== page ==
How am I Going to Feed My Kids? Unemployment in the middle of a career

You just got the news. “We’re sorry, but we’ve been forced to make some cuts lately and…” You’re sitting in traffic and wondering what you’re going to tell your spouse. How are you going to pay the mortgage, buy groceries, keep up with car payments…? What about your children? Continue reading “How am I Going to Feed My Kids? Unemployment in the middle of a career”

Historic Unemployment in America: How the current unemployment picture compares

This is the longest that the U.S. has had unemployment over 8% in the post WWII era. We are past three years and three months. The previous record was two years 3 months, between November 1981 and January 1984. Furthermore, this is only the seventh time unemployment has topped 6.5% in that time period.  The longest duration that unemployment has stayed above that mark was seven years, from 1980-87. We are currently approaching four years above that mark. Continue reading “Historic Unemployment in America: How the current unemployment picture compares”

He was Just a Day from Retirement: Unemployment late in a career

After the financial crisis, your retirement savings were cut in half. You’re trying to put your kids through college, you still hope to retire someday, and you’re trying to figure out how to rebuild your life’s savings. And now, to top it all off, you just lost the job you spent the last 30 years pouring your heart and soul into. Continue reading “He was Just a Day from Retirement: Unemployment late in a career”

Coping with Unemployment: How to get back on the horse

Unemployment is a reality that millions of Americans face every day. Unfortunately, this trend doesn’t seem to be going away any time soon, so the unemployed have to find a way to deal with a difficult situation. Whether it’s finding an interim job, collecting unemployment benefits or hitting the job fairs, there are many ways to get by. Continue reading “Coping with Unemployment: How to get back on the horse”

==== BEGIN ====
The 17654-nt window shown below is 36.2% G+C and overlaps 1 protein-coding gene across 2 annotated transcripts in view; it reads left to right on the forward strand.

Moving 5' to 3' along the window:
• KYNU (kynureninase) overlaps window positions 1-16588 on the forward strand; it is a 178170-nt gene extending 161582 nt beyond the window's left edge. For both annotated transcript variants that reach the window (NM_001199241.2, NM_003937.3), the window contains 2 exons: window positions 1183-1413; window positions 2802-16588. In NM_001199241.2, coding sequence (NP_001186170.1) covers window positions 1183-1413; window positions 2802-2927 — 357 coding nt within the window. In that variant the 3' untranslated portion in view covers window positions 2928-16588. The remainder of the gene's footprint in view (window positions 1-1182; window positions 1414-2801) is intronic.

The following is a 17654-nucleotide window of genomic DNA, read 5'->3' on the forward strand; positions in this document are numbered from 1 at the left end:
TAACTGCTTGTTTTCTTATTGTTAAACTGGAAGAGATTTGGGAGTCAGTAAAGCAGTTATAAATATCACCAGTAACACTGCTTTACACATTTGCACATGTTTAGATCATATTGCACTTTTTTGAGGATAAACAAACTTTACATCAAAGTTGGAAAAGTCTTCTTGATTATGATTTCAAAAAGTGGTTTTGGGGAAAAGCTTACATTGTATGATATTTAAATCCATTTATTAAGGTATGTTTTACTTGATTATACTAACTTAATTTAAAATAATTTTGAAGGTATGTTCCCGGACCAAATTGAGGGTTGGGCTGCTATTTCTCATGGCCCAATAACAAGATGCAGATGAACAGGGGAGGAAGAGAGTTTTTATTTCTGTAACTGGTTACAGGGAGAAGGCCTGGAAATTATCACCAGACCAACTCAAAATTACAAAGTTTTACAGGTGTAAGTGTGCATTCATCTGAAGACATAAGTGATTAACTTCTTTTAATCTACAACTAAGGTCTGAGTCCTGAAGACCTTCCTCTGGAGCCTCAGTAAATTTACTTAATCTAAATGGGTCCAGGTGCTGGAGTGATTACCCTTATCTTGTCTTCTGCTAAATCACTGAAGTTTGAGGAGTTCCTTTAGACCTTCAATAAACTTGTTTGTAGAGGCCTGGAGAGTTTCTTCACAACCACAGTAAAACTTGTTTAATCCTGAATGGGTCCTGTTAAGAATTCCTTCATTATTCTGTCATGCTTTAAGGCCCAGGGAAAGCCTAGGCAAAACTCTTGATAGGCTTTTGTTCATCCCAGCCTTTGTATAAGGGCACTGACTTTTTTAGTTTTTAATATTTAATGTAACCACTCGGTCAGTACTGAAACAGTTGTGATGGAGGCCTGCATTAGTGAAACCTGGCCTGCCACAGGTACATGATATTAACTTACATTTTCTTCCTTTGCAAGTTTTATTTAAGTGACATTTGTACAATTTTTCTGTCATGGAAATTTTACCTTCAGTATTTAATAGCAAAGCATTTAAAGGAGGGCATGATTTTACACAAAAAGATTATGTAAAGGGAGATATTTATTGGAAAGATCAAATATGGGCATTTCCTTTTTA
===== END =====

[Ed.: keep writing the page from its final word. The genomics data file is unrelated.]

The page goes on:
Retirement is a New Fad

The first precursor to modern retirement occurred in 1883 Germany when Chancellor Otto Von Bismarck announced that he would pay a pension to any non-working German over the age of 65. During this time, in America around 76 % of those 65 and over participated in the labor force. The rate was down to 43.5% in 1940, after Franklin D. Roosevelt invented Social Security. Now it stands under 17.5% Continue reading “Retirement is a New Fad”

Redefining Retirement

Between the financial crisis, taking care of your kids, taking care of your parents, home equity losses and the increased cost of health care, retirement has changed in America. The picture has changed from lobster dinners to peanut butter and jelly. The reality is that this isn’t a temporary cutback; people are faced with a complete lifestyle change which will follow them into retirement years. Continue reading “Redefining Retirement”

Into the Great Unknown

What makes a person leave their friends and family and strike out into the unknown with nothing but the clothes on their back and a dream? The spirit of entrepreneurship is deeply American, from the pilgrims to the western expansion. Yet with the frontier colonized and most lives comfortable, how can we keep this spirit of innovation and adventure? Continue reading “Into the Great Unknown”